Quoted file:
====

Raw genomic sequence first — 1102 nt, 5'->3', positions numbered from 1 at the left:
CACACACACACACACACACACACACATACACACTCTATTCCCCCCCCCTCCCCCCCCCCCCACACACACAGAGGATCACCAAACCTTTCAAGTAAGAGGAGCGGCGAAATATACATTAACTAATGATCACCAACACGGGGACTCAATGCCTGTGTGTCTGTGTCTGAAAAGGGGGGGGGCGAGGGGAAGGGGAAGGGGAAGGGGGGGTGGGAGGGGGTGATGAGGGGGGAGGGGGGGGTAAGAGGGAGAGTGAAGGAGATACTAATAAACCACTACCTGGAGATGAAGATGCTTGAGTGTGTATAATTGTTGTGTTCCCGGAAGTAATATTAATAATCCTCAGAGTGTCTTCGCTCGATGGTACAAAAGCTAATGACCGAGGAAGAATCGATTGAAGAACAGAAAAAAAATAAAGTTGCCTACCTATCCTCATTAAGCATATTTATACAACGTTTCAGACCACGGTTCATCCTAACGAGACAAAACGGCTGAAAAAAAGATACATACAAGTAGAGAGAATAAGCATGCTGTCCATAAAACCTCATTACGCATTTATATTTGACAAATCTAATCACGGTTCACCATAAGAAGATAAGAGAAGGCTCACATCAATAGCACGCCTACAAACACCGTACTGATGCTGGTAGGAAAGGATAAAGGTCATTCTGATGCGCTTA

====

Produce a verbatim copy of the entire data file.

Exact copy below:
Raw genomic sequence first — 1102 nt, 5'->3', positions numbered from 1 at the left:
CACACACACACACACACACACACACATACACACTCTATTCCCCCCCCCTCCCCCCCCCCCCACACACACAGAGGATCACCAAACCTTTCAAGTAAGAGGAGCGGCGAAATATACATTAACTAATGATCACCAACACGGGGACTCAATGCCTGTGTGTCTGTGTCTGAAAAGGGGGGGGGCGAGGGGAAGGGGAAGGGGAAGGGGGGGTGGGAGGGGGTGATGAGGGGGGAGGGGGGGGTAAGAGGGAGAGTGAAGGAGATACTAATAAACCACTACCTGGAGATGAAGATGCTTGAGTGTGTATAATTGTTGTGTTCCCGGAAGTAATATTAATAATCCTCAGAGTGTCTTCGCTCGATGGTACAAAAGCTAATGACCGAGGAAGAATCGATTGAAGAACAGAAAAAAAATAAAGTTGCCTACCTATCCTCATTAAGCATATTTATACAACGTTTCAGACCACGGTTCATCCTAACGAGACAAAACGGCTGAAAAAAAGATACATACAAGTAGAGAGAATAAGCATGCTGTCCATAAAACCTCATTACGCATTTATATTTGACAAATCTAATCACGGTTCACCATAAGAAGATAAGAGAAGGCTCACATCAATAGCACGCCTACAAACACCGTACTGATGCTGGTAGGAAAGGATAAAGGTCATTCTGATGCGCTTA